Because of the time change, I started this race at 2am PDT. Thus, I wasn’t ready to poop before the race. I purposely ate less food the night before and, late in the race, it looked like I might make it through the the entire race without having to go.
Starting up the long climb up to Nimblewill, nature called. I hopped in the bushes and when I hopped out of the bushes feeling like a new man with a new lease on life, ready to tackle the world, I spied Matt Thompson climbing toward me. Like a switch, it was back to race-mode and climbing at a strong, sustainable pace. Settle into this climb and hope to put some distance between myself and Matt. And while I’m at it, Caleb better come back to me…
When I pulled up even with Caleb, he noted, “I thought you were in front of me?” I informed him I’d been off course for a few minutes. He replied, “Didn’t that happen last year too.” I’m like, “Yeah,” shamefully pulling ahead and only looking back when the mountain switchbacks offer a clear glimpse of the fire-road way off to my right-hand side. “Too big to fail,” I reminded myself of all the work that went into this one day. “Even I can’t f*ck up this day.” Clear the mind and get back to task at hand.
I desperately wanted to reach Amicalola State Park, with a good [enough] gap on 3rd place; whether that was on Caleb, Matt, both, or a band of wolves, barrelling down on their prey, just minutes ahead. My living nightmare would be to get passed on the damn stairs going up the falls with a mile-n-change to run to the finish. The RD, Sean “Run Bum” Blanton captured my reality after 12 hours of racing:
Unless you were Andrew Miller, the golden ticket was never “in the bag” here at GDR. Even on the final, nasty descent to the finish line, I was looking back up, ready to blast off, like a wily and reckless obstacle course racer. Heading in to this race, as always seems to be the case, I imagined it coming down to who wanted it more. In the weeks leading into GDR, I questioned myself, “So, how bad do you want it? Why do you want it? How deep are you willing to dig to get it?
Like the Boston Marathons and Hawaiian Ironmans I’ve raced my way into in years gone by, it was clear in my 20th year of competitive running, that I may actually fall short of my goal of racing my way into Western States. I think the trick was becoming okay with the possibility of failing. It would be okay. I’d failed before. I’d fail again. But, I wasn’t going to fail again without upping the ante in terms of my preparation. I made GDR a priority this spring. I didn’t race anything else. I trained smart, checked my ego, and listened to my body, not getting too worked up that I never hit weekly mileage numbers in the 90s or higher. It made a big difference here. I had good power all day. My mind was engaged and I was in my element, having fun doing what I love—mixing it up with great competitors in an event that plays to my strengths.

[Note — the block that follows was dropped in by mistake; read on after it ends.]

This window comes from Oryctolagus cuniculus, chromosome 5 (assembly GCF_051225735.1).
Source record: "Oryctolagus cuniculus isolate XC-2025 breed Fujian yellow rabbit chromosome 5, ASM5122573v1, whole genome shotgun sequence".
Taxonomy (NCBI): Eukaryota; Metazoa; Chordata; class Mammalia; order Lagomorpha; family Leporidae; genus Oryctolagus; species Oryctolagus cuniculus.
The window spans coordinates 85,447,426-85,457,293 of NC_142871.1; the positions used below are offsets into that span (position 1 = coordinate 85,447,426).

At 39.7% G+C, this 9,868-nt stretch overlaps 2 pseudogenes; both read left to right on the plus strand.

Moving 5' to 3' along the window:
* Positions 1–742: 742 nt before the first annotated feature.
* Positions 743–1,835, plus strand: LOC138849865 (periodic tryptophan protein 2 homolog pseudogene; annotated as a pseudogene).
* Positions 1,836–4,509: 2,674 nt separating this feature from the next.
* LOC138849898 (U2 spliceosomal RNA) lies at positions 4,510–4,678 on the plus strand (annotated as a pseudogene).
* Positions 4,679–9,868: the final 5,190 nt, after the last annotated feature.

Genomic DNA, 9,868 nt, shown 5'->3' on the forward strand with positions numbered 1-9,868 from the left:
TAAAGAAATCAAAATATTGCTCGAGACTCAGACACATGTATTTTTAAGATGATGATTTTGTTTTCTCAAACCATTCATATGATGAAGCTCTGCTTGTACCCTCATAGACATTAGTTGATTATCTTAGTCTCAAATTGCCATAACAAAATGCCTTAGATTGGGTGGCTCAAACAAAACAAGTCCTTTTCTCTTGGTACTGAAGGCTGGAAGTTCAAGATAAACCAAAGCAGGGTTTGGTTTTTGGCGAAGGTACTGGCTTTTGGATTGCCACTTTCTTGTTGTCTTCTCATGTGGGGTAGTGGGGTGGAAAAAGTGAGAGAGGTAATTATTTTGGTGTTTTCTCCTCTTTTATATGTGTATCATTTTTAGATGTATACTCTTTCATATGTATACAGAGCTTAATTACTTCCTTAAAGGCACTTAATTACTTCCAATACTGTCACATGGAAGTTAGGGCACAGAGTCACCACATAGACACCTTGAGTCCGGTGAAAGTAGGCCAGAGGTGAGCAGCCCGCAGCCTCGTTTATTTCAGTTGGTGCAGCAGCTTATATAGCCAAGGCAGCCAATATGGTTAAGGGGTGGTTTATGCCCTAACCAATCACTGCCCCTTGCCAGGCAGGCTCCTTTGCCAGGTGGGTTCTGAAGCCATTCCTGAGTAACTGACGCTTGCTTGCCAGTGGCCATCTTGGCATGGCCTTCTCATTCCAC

“While everyone else is crying doom, the athletes are caught up in Teilhard’s continually accelerating vortex of self actualization.” -Dr. George Sheehan
In 2018, I’ve been at this competitive running game for 20 years now. A lot of the guys I look up to now are younger than I am, by a lot. Andrew Miller’s 21! A lot of the runners I draw inspiration from aren’t guys. How cool is it that competitors from such different walks of life can converge at an event, and elevate one another to higher levels of athletic achievement? We’re among the lucky ones; to experience these great and grand enthusiasms; the intensity of the moment; hurling ourselves down the trail; rapt.
March went out like a lion, to be certain. But now it’s April and the party’s over. The ankle’s on the mend. The rib’s angrier after GDR than it was before. It’s twelve weeks to States. I’ll start off by giving the body two week’s rest before resuming structured run training. If I need it, I’ll have to take all of April. Rib’s are a pain in the ass to heal. To run how I want to at the end of June, I definitely want to be firing on all four cylinders once May arrives. I have a ton of work in the bank. GDR is exactly the experience I wanted to have in my legs and mind moving forward. I’m looking to shave a couple hours off my time at States. I believe it’s in the cards this year. Believe. Believe. Believe.
A heartfelt note of appreciation to my beautiful and highly supportive wife/agent Amanda. I love you! FYI: Here’s Amanda’s Essential Oils Facebook page | Thanks to all the athletes I coach who inspire me with their passion and dedication to this crazy sport. | Thank you to Hoka One One for producing the best trail shoes out there—#speedgoat2 #timetofly | Thanks Healdsburg Running Company for the cheers from afar and always sending out the kick-ass vibes! | Thanks Inside Trail Racing for hosting so many great events in the Bay Area and beyond. | Cheers of gratitude to sponsors BUFF USA, Drymax Sports, and Squirrel Nut Butter. | GU… You’re killing it! My nutrition’s never been more effective (or tasty!) #summit_tea #toasted_marshmallow #stroopwaffle | Thanks to Dave Townsend at Santa Rosa Physical Therapy for helping me manage all of my “old man issues” and keeping me moving down the trail! >>> 🙂